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Visit of the Famous French Chef David Tissot
This modest young man, with radiant eyes (when I first saw his eyes, I thought that maybe that’s how Yury Gagarin looked at people when he returned from space 🙂 well, somehow in a very real way) is just – David Tissot: ) The best chef of France in 2004 (Meilleur Ouvrier de France 2004), student of Paul Baucus, chef of the restaurant Les Terrasses de Lyon (France, Lyon). The restaurant is located on the roof of the five-star hotel Villa Florentine. If decide to stay at this hotel when you are in Lyon, be sure to say hello Davy from me 🙂
Sicilian blood flows through David’s veins, and makes his food distinct and diverse 🙂 Despite the fact that David’s teachers are great French chefs (Paul Bocuse, Philippe Gauvreau, Régis Marcon, Jacques Maximin, Roger Jaloux), he can offer guests of the restaurant grandmother’s Panetone on Christmas or cook real Sicilian cannoli for a dessert.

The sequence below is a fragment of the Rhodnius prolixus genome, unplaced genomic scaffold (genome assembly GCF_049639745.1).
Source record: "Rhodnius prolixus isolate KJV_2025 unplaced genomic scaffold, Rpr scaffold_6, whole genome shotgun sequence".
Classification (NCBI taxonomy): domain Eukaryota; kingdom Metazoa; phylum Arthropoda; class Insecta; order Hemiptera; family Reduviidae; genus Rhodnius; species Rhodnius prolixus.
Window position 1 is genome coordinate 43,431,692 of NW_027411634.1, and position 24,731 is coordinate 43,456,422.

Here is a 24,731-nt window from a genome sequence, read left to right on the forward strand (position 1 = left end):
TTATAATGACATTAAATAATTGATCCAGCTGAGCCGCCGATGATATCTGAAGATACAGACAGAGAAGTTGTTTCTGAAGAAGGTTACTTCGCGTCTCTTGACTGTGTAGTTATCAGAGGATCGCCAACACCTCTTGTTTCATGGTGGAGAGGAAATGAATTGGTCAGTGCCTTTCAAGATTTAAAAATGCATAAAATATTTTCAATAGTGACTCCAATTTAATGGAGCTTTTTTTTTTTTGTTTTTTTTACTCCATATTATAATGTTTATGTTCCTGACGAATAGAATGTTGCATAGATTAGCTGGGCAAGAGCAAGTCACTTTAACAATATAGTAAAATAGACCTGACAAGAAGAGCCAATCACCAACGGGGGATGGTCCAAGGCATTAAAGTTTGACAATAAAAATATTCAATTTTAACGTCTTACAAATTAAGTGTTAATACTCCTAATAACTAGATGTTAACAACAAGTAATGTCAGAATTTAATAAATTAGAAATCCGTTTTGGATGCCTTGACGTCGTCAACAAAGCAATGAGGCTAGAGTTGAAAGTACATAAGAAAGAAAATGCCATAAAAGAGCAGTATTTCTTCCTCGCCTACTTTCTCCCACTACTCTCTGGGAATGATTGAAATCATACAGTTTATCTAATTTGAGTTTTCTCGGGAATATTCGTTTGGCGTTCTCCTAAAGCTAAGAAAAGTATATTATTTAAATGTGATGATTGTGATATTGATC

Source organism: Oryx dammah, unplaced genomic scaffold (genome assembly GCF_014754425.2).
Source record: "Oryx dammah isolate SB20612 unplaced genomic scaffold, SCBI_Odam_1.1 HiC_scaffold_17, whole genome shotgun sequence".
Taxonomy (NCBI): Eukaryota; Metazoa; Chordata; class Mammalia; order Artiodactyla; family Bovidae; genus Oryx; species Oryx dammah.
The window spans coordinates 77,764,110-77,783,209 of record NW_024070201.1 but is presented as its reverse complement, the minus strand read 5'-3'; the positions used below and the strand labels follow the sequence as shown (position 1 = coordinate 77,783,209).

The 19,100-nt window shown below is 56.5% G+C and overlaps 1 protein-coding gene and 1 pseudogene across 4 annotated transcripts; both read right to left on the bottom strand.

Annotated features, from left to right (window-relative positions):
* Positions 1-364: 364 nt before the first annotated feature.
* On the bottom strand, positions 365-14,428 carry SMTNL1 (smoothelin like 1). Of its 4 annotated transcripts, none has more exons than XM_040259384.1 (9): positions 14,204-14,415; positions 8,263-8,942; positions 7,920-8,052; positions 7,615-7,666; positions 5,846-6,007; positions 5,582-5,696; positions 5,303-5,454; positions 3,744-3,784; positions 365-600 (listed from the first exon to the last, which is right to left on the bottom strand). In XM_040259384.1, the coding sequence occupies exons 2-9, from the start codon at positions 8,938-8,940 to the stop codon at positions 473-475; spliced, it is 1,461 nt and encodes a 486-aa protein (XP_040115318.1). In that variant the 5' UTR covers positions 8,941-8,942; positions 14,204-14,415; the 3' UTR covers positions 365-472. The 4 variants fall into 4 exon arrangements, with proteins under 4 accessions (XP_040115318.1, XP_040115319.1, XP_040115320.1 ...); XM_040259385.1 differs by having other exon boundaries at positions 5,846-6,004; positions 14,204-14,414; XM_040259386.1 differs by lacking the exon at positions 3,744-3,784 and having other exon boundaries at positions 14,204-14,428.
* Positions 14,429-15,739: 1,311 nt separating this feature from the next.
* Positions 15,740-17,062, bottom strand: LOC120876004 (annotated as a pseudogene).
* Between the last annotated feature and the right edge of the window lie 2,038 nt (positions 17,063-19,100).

In 2010, Davie received the title of Grand Chef Relais & Châteaux from the Relais & Châteaux Association. This French association includes more than 500 hotels in 60 countries on 5 continents. The mission of the association is to “spread the unique French quality de vivre (the art of living) throughout the world.” The association is known for its strict requirements for the admission of new members – it is necessary not only to be a luxurious hotel with haute cuisine, but also to have dazzling distinctive features. Most of the hotels are historical sites. Potential participants are evaluated on the Five C principle: Caractère, Courtoisie, Calme, Charme et Cuisine (Character, Politeness, Calmness, Attractiveness and Cuisine).
- 45 great cooks
- 15 menus
- 400 guests
Such a unique opportunity occurs only once in a lifetime!!!
The previous dinner was held in London on April 22 🙂
Also, our David can be seen in the series by Vladimir Pozner “Tour de France” in an episode that is dedicated to Lyon. David cooks there 🙂
I was fortunate enough to meet Davie personally and to work together, though at that time, to my shame, I did not understand how great he was in the world of culinary art.